The Baltimore Police Department, along with other local and state law enforcement agencies, is stepping up anti-crime, crowd control and peacekeeping efforts in the city during the Fourth of July holiday.
BPD Lt. Col. Darryl DeSousa said July 3 that leave has been canceled for officers during the holiday and that the police force will be at “full strength” to handle crowds expected to top 200,000 people in downtown for a waterfront festival and fireworks display.
Expect to see an increased police street presence, especially in downtown Baltimore and the surrounding area with officers on foot, and horseback, in addition to intense citywide police patrols in cruisers, he told reporters.
In addition, surveillance cameras will be used and undercover officers will blend into the crowds expected to surge in and around the Inner Harbor, he said.
“We’re not going to take any nonsense,” said DeSousa. “We’re not going to tolerate any irate drunk and disorderlies. We’re not going to tolerate street fights.”
“We want to send a strong message that the Inner Harbor is going to be safe on the Fourth of July,” DeSousa said during a news conference. “It’s not just Baltimore’s Inner Harbor area that’s going to be safe, but it’s going to be the surrounding districts.”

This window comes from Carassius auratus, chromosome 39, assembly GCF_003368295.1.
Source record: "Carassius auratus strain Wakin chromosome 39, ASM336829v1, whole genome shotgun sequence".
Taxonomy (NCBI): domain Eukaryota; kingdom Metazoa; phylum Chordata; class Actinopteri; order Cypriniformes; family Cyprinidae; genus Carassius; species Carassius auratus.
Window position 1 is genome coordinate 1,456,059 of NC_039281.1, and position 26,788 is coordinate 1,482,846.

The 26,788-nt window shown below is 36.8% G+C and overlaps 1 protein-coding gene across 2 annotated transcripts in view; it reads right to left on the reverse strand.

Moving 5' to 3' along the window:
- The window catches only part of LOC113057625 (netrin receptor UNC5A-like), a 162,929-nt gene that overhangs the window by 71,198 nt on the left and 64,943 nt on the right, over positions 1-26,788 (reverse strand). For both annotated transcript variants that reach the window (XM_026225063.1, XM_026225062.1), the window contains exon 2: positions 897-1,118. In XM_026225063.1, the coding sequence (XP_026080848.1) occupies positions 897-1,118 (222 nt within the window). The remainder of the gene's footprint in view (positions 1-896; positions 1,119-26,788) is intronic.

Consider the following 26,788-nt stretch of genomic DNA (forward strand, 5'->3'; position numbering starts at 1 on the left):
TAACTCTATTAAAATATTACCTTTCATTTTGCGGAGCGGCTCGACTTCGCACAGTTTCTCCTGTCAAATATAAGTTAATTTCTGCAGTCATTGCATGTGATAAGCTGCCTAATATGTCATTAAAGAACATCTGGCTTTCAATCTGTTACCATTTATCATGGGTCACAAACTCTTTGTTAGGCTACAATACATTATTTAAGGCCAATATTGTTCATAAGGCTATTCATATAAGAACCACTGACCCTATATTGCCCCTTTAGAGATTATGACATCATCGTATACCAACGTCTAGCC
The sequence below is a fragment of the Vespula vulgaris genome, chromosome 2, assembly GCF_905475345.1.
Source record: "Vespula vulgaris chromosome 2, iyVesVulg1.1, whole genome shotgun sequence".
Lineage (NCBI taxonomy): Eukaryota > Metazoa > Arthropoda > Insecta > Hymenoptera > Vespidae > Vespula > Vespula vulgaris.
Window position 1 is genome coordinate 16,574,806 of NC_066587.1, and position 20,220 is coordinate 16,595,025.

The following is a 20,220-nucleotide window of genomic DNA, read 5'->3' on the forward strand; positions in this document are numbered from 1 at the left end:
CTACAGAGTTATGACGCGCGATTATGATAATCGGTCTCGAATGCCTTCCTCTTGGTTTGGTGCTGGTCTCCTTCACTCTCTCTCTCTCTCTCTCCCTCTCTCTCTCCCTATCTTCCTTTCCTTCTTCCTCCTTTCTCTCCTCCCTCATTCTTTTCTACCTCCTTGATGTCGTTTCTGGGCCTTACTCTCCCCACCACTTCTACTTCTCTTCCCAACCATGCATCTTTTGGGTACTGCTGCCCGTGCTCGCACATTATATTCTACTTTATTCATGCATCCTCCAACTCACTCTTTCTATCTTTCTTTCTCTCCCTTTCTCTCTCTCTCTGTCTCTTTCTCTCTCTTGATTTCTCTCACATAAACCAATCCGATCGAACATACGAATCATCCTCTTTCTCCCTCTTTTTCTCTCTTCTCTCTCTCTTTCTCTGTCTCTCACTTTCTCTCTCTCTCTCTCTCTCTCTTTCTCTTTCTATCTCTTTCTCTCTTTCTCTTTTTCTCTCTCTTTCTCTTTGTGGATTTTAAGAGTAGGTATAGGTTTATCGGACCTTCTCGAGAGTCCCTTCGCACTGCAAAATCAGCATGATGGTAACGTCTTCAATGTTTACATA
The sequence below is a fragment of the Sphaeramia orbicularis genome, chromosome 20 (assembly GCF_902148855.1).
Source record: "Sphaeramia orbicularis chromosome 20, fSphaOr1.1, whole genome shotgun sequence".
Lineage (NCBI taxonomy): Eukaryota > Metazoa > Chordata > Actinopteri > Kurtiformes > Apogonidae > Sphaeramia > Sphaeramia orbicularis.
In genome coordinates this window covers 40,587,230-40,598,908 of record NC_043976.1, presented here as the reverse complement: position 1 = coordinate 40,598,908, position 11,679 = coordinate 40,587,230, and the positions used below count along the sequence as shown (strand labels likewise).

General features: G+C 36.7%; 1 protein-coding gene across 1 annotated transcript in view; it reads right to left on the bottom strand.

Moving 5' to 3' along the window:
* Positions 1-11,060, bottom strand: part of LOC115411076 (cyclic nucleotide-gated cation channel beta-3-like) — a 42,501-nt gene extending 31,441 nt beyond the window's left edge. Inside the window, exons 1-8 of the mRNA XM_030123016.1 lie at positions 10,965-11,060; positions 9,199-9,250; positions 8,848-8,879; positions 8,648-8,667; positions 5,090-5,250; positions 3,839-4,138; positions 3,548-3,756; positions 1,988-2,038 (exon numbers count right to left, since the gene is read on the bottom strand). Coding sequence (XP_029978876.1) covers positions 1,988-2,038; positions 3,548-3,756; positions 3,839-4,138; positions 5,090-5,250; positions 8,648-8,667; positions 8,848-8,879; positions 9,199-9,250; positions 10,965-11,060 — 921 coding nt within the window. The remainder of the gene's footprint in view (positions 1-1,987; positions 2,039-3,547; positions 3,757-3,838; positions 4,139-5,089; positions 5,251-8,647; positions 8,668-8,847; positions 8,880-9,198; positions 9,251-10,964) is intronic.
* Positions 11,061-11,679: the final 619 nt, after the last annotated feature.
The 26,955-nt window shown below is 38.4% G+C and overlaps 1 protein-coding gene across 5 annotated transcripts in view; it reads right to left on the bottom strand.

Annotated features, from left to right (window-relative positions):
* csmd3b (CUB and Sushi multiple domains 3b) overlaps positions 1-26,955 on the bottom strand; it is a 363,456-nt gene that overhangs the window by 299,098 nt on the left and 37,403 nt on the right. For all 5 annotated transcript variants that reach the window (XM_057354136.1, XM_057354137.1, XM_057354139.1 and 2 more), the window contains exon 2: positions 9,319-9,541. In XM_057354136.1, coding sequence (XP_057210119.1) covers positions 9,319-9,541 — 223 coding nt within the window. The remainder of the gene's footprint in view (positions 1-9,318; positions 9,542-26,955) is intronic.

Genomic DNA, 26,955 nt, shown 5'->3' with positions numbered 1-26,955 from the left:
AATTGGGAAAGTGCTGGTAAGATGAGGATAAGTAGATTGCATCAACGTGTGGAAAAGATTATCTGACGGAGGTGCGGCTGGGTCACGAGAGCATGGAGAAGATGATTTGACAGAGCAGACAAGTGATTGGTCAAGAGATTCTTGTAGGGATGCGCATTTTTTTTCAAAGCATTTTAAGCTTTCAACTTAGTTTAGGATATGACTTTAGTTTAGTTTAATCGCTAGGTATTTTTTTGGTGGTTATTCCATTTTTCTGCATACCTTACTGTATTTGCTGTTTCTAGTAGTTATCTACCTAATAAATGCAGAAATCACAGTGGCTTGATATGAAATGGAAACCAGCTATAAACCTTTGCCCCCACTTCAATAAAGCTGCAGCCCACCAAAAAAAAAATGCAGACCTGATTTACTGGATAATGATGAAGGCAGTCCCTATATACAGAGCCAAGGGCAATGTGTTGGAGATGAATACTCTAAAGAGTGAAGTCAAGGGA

De Sousa announced the police department will partner with the Maryland State Police, the Baltimore City Sheriff and Maryland’s transportation authority police during the holiday.
Lt. Col. Anthony Satchell of the Maryland State Police said they will have patrols set up on highways to check vehicles for illegal contraband, including illegal fireworks.
“We are patrolling … near the Baltimore city area looking for trucks that are carrying illegal fireworks along with hazardous material and contraband that might be headed to Baltimore city,” said Satchell during the joint press conference.
Satchell said the BPD/ state police partnership will continue throughout the summer for events such as the African American Heritage Festival, ArtScape and the Baltimore Grand Prix.
DeSousa said the police department’s new approach to security deployment and anti-crime patrols for Independence Day will reflect lessons learned after deadly violence marred the Super Bowl victory celebration earlier this year.
DeSousa said a thin police presence beyond the Inner Harbor lead to unruly crowds, injuries and violent incidents during the post-Super Bowl parade.
“So it’s no surprise, if you remember the Super Bowl… we caught violence on the outskirts of where the deployment was,” said De Sousa. This time, he said, “we will have cops deployed equally from Fayette Street all the way down to the Promenade.”
A perimeter of bike-rack fencing is to be used for crowd control, too. The technique was first employed after a tourist was fatally stabbed at Pier Six and a 4-year-old wounded by a stray bullet from gunfire after 2011 July 4th events.
With more than 40 shootings in the first two weeks of summer, police officials say they will also use the hashtag #ASafeBaltimore on Twitter to post booking photos, arrest warrants and other police activity during the coming months.